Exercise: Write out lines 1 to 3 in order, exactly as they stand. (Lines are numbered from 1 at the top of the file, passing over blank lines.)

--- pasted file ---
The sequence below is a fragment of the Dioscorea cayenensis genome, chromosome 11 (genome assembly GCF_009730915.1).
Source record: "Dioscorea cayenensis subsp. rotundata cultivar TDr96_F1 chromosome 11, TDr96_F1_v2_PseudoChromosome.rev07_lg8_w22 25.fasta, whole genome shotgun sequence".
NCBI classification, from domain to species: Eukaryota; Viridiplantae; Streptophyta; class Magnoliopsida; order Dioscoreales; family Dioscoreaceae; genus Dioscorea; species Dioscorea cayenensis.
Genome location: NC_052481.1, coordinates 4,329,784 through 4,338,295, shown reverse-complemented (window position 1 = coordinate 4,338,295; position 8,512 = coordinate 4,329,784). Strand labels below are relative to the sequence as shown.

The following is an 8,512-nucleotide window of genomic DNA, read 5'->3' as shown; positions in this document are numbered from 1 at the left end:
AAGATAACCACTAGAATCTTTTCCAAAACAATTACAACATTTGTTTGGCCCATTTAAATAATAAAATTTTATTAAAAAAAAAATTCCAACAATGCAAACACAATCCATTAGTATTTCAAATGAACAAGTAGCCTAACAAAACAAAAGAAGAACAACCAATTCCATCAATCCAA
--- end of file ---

The sequence below is a fragment of the Dioscorea cayenensis genome, chromosome 11 (genome assembly GCF_009730915.1).
Source record: "Dioscorea cayenensis subsp. rotundata cultivar TDr96_F1 chromosome 11, TDr96_F1_v2_PseudoChromosome.rev07_lg8_w22 25.fasta, whole genome shotgun sequence".
NCBI classification, from domain to species: Eukaryota; Viridiplantae; Streptophyta; class Magnoliopsida; order Dioscoreales; family Dioscoreaceae; genus Dioscorea; species Dioscorea cayenensis.